Another major blow to the status quo and the idea of universal, absolute truths came in the wake of the 1690 publication of John Locke’s Essay Concerning Human Understanding. Locke (1632-1704) shed serious doubt on the Cartesian and ancient Greek idea that humans are born with certain innate knowledge that can be drawn out through questions, logic, and deductive reasoning. Locke’s theory proposed that all knowledge was based on experience, that humans are born a blank slate, or tabula rasa, on which all knowledge is written as they live. Universal truths didn’t exist because each person’s knowledge and version of truth were based solely on his or her own experiences.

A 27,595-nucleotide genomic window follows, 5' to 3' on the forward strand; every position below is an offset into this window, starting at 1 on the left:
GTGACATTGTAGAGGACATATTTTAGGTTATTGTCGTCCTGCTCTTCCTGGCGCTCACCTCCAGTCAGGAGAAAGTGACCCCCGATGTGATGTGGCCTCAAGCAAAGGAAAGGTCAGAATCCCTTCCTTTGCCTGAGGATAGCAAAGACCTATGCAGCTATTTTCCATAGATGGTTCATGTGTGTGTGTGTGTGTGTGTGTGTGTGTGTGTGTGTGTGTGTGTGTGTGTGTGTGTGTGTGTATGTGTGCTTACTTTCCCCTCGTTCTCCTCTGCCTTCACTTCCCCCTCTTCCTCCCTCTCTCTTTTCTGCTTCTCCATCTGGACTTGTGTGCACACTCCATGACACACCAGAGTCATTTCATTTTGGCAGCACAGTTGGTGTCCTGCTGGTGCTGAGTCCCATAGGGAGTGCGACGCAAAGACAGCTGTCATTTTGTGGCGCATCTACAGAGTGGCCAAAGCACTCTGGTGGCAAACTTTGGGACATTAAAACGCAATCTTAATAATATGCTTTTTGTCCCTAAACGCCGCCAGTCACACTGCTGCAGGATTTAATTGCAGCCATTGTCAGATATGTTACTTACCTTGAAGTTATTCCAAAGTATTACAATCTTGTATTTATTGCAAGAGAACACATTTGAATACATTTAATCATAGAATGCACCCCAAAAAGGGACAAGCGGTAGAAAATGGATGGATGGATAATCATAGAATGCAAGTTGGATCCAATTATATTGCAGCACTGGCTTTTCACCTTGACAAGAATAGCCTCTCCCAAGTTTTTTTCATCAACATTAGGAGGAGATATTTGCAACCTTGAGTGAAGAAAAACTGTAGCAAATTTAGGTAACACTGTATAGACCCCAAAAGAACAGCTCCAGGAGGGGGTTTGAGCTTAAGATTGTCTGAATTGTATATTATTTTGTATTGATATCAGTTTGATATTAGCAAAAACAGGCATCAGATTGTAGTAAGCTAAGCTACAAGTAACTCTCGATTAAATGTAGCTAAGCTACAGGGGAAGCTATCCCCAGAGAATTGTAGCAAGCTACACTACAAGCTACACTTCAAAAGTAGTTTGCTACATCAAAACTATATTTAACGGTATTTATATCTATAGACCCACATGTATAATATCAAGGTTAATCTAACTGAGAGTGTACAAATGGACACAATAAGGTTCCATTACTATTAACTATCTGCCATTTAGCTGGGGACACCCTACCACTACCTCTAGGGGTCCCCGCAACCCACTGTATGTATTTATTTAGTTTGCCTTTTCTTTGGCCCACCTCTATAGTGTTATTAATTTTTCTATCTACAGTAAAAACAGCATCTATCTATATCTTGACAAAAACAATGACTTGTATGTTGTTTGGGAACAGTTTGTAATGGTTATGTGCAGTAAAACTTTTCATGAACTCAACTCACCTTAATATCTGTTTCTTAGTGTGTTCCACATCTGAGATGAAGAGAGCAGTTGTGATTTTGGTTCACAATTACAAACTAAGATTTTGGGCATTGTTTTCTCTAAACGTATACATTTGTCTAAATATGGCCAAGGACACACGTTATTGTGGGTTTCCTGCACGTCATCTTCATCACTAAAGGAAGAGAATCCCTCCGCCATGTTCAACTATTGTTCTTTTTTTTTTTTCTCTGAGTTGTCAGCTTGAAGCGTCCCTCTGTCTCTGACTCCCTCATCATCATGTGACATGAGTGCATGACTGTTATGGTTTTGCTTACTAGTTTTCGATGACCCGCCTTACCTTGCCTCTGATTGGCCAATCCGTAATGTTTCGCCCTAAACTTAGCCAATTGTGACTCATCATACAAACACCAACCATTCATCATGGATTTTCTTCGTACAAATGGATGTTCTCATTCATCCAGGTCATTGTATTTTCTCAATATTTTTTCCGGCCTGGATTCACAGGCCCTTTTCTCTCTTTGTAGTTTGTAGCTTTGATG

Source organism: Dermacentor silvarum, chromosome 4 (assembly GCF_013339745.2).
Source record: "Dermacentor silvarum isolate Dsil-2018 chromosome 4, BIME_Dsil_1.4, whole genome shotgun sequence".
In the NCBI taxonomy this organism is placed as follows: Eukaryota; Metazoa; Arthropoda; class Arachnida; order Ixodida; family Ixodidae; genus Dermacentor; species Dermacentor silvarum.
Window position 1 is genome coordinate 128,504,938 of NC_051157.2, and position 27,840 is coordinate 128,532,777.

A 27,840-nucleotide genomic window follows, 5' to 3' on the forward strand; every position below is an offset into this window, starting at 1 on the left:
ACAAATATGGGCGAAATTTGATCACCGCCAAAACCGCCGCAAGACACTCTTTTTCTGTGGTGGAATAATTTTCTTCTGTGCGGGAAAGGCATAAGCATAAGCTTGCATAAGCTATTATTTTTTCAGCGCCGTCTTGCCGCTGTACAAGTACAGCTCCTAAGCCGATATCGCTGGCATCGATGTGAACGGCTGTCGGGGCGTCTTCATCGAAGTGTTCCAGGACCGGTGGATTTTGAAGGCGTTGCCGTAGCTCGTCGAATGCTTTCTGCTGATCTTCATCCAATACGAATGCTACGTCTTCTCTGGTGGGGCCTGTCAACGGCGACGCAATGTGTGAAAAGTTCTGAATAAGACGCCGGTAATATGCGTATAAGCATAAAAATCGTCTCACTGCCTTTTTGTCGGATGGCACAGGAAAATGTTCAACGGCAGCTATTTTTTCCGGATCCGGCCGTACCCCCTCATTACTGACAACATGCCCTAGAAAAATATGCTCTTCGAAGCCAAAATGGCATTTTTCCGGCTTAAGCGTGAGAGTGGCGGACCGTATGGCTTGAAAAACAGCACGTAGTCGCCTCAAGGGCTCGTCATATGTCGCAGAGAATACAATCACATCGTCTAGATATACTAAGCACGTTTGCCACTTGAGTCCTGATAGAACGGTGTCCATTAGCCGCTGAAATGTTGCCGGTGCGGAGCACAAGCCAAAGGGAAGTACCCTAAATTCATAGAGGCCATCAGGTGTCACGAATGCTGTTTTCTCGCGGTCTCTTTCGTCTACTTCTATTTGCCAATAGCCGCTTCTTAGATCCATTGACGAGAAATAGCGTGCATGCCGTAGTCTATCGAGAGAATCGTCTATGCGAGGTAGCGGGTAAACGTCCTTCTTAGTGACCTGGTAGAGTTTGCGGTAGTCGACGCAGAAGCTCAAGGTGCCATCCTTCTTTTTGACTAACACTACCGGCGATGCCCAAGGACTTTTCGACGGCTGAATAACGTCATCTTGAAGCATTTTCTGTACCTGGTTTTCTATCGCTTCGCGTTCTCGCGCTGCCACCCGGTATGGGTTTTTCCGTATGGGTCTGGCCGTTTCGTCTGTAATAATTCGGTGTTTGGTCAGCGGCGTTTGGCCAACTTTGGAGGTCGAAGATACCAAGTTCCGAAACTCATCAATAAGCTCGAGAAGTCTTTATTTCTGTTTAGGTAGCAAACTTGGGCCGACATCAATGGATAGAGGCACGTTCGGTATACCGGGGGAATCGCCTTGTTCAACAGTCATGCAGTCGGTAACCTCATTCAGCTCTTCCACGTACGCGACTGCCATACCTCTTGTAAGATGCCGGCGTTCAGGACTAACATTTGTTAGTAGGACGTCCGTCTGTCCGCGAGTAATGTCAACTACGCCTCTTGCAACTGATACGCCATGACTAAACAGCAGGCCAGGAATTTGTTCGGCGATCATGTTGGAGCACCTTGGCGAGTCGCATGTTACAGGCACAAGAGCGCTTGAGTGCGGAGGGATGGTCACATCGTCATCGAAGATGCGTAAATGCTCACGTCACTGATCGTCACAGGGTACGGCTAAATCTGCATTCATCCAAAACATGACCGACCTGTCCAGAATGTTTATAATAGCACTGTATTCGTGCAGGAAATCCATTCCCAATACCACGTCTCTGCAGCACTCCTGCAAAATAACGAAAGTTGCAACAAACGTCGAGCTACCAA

This theory fell perfectly in line with the Enlightenment idea that man and society could be improved. Education and social institutions could have a positive impact on humans if they carried no a priori knowledge, or knowledge independent of experience, but rather were a blank slate waiting to be filled.